Microsoft launched a public beta of its new cloud service for businesses today, Office 365, a service that has Google's Apps for Business squarely in its sights.
Office 365 wraps familiar Microsoft tools such as the Office productivity applications in an always-up-to-date cloud service package that includes SharePoint’s document management functions, Exchange Online’s email, calendar and contact features and Lync Online, a communications service that integrates enterprise voice, instant messaging and web-, audio- and videoconferencing.
This cloud offering, which replaces the more limited features of Microsoft Live Small Business (Microsoft's earlier cloud offering for small businesses), was introduced in a private beta last year. The service, which was tested by more than 100,000 organizations — including independent professionals and large corporations — saw small businesses as the majority of its early adopters .
“We’ve been in the cloud for years supporting very large enterprises such as Shell and DuPont, but Office 365 takes that same technology power and delivers it to small businesses,” Kirk Koenigsbauer, a Microsoft Office vice president, said in a statement. “More than 70 percent of the people who signed up for the limited beta were small businesses, so it clearly strikes a chord.”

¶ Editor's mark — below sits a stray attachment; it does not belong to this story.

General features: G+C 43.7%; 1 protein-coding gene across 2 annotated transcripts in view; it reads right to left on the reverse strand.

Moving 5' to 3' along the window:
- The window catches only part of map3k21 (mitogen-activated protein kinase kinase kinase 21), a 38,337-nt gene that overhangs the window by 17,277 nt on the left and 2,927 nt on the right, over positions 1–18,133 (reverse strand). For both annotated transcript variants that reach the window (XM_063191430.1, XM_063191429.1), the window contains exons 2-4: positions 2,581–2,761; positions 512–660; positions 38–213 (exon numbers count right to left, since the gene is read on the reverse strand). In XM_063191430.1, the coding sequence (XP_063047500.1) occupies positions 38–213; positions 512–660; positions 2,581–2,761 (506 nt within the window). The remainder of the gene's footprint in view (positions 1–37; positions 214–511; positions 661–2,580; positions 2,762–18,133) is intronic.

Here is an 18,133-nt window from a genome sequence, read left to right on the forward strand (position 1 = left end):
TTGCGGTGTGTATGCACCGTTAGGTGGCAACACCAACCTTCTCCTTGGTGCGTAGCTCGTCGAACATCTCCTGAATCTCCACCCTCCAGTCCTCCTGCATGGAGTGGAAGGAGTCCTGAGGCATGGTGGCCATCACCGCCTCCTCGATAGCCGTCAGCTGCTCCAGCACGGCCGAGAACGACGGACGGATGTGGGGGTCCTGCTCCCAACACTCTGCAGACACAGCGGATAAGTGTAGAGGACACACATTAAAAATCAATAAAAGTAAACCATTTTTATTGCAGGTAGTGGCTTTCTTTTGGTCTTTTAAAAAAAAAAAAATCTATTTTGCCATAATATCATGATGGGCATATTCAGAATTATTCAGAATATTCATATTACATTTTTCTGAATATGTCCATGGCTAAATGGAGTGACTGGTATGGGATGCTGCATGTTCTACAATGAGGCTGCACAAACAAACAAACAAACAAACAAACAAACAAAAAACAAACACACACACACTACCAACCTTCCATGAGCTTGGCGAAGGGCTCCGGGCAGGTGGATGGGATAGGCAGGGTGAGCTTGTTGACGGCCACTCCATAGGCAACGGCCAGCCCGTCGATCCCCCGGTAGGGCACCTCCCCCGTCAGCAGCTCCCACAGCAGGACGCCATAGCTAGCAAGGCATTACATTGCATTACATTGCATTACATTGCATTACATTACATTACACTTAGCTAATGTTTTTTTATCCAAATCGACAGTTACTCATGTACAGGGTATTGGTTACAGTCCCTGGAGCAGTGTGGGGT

Availability of applications has always been a sensitive issue for cloud computing. Microsoft directly addresses that with a guarantee of being available 99.9 percent of the time.
Office 365 comes in two packages. Small Business Office 365 is designed for companies with up to25 users, but can accommodate as many as 50. The target market is companies that have no IT staff or a very limited IT capability. Enterprise Office 365 is designed for an unlimited number of users.
Small Business Office 365, a pure cloud offering that does not include Office desktop software, costs $6 per user per month. The beta product will become final later this year, Microsoft said.
Google Apps has more than 3 million business users.
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